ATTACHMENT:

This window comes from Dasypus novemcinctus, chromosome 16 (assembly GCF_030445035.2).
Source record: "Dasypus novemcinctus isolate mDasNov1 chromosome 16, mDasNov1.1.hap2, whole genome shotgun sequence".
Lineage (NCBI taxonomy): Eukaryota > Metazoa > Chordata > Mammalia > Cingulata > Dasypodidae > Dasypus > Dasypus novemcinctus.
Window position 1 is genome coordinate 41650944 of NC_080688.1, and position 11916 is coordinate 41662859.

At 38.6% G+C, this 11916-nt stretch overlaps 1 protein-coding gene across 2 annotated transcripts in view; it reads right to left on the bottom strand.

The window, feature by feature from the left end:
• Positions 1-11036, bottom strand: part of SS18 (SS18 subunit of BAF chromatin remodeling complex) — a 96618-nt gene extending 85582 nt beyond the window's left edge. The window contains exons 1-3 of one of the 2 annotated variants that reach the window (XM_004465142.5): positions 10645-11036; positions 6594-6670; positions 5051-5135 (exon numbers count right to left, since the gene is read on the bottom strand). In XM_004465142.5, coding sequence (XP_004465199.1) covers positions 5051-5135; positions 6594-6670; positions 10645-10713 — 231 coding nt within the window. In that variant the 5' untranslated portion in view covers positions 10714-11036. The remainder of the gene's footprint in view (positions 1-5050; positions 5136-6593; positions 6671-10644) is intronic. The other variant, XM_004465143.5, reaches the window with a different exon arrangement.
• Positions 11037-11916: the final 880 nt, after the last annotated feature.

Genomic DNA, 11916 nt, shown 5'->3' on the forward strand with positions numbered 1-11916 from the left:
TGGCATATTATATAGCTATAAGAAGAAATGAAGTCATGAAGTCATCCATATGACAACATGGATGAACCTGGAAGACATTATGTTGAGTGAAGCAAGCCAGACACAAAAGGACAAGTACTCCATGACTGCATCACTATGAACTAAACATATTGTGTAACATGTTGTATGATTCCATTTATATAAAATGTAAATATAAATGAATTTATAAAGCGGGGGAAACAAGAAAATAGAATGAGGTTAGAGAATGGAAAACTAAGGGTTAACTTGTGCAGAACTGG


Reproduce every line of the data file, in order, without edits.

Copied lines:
This window comes from Dasypus novemcinctus, chromosome 16 (assembly GCF_030445035.2).
Source record: "Dasypus novemcinctus isolate mDasNov1 chromosome 16, mDasNov1.1.hap2, whole genome shotgun sequence".
Lineage (NCBI taxonomy): Eukaryota > Metazoa > Chordata > Mammalia > Cingulata > Dasypodidae > Dasypus > Dasypus novemcinctus.
Window position 1 is genome coordinate 41650944 of NC_080688.1, and position 11916 is coordinate 41662859.

At 38.6% G+C, this 11916-nt stretch overlaps 1 protein-coding gene across 2 annotated transcripts in view; it reads right to left on the bottom strand.

The window, feature by feature from the left end:
• Positions 1-11036, bottom strand: part of SS18 (SS18 subunit of BAF chromatin remodeling complex) — a 96618-nt gene extending 85582 nt beyond the window's left edge. The window contains exons 1-3 of one of the 2 annotated variants that reach the window (XM_004465142.5): positions 10645-11036; positions 6594-6670; positions 5051-5135 (exon numbers count right to left, since the gene is read on the bottom strand). In XM_004465142.5, coding sequence (XP_004465199.1) covers positions 5051-5135; positions 6594-6670; positions 10645-10713 — 231 coding nt within the window. In that variant the 5' untranslated portion in view covers positions 10714-11036. The remainder of the gene's footprint in view (positions 1-5050; positions 5136-6593; positions 6671-10644) is intronic. The other variant, XM_004465143.5, reaches the window with a different exon arrangement.
• Positions 11037-11916: the final 880 nt, after the last annotated feature.

Genomic DNA, 11916 nt, shown 5'->3' on the forward strand with positions numbered 1-11916 from the left:
TGGCATATTATATAGCTATAAGAAGAAATGAAGTCATGAAGTCATCCATATGACAACATGGATGAACCTGGAAGACATTATGTTGAGTGAAGCAAGCCAGACACAAAAGGACAAGTACTCCATGACTGCATCACTATGAACTAAACATATTGTGTAACATGTTGTATGATTCCATTTATATAAAATGTAAATATAAATGAATTTATAAAGCGGGGGAAACAAGAAAATAGAATGAGGTTAGAGAATGGAAAACTAAGGGTTAACTTGTGCAGAACTGG